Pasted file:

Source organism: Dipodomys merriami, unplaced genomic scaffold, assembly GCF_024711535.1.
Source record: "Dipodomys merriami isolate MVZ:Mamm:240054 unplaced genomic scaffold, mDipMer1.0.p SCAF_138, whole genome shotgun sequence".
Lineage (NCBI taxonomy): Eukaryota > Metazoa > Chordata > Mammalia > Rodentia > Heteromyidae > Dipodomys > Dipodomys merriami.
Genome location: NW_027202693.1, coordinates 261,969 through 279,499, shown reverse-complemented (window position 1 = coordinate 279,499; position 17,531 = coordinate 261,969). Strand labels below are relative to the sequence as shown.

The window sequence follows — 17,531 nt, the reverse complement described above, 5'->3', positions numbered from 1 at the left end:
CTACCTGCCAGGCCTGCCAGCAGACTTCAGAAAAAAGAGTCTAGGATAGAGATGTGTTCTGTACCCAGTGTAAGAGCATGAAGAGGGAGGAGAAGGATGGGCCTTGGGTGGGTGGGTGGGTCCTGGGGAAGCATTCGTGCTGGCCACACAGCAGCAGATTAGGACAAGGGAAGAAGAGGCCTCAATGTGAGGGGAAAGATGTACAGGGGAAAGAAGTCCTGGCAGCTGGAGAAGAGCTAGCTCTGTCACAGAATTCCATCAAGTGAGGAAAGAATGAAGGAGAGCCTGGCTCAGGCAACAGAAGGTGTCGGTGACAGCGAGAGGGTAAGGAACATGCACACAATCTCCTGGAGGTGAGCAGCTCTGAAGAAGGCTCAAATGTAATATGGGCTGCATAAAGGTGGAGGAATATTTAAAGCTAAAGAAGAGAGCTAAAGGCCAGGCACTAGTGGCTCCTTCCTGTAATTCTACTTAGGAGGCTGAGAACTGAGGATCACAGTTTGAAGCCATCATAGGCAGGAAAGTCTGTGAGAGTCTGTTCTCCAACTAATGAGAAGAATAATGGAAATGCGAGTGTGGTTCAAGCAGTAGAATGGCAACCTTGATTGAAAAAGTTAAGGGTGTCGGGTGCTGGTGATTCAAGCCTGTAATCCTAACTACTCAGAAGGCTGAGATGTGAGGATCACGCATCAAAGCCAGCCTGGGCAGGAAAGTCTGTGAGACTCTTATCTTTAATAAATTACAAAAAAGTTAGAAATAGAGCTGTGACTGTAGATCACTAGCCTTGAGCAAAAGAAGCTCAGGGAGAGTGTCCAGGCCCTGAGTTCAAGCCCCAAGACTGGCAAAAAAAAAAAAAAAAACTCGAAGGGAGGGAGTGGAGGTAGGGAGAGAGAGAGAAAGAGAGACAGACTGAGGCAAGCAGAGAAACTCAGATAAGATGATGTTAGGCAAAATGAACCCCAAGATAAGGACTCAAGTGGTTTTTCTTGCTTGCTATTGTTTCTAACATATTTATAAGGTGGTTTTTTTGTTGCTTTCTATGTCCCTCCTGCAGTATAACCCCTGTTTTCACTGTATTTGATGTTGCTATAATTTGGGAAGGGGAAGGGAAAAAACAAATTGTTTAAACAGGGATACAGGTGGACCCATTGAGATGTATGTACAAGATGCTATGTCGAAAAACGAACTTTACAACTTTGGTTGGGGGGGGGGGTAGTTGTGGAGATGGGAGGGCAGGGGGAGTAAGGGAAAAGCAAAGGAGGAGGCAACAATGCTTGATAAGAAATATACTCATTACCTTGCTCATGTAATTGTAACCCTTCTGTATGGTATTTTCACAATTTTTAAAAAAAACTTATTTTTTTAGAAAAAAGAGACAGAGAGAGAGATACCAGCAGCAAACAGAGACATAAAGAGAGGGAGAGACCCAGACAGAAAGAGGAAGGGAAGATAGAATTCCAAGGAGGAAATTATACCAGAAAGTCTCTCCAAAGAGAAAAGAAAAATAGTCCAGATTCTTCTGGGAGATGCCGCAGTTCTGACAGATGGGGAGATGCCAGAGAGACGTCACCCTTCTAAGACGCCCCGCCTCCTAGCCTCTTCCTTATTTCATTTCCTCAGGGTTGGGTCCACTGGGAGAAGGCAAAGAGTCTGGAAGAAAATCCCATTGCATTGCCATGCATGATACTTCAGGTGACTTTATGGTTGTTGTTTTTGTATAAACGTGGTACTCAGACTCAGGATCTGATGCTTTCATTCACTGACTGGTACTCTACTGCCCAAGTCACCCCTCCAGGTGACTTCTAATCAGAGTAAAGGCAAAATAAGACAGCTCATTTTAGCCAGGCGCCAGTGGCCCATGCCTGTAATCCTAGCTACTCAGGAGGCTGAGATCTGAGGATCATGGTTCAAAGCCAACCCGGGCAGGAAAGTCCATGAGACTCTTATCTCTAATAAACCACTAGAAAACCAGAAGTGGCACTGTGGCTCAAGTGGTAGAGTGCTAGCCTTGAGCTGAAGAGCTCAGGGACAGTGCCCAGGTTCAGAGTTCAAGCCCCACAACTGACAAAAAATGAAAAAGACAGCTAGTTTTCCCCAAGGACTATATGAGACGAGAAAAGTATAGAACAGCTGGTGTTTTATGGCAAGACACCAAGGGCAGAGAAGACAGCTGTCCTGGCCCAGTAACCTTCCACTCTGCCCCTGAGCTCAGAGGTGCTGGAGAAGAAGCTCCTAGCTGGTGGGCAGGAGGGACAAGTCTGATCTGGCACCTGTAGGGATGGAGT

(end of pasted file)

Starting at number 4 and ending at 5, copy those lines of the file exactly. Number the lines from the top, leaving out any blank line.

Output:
Genome location: NW_027202693.1, coordinates 261,969 through 279,499, shown reverse-complemented (window position 1 = coordinate 279,499; position 17,531 = coordinate 261,969). Strand labels below are relative to the sequence as shown.

The window sequence follows — 17,531 nt, the reverse complement described above, 5'->3', positions numbered from 1 at the left end: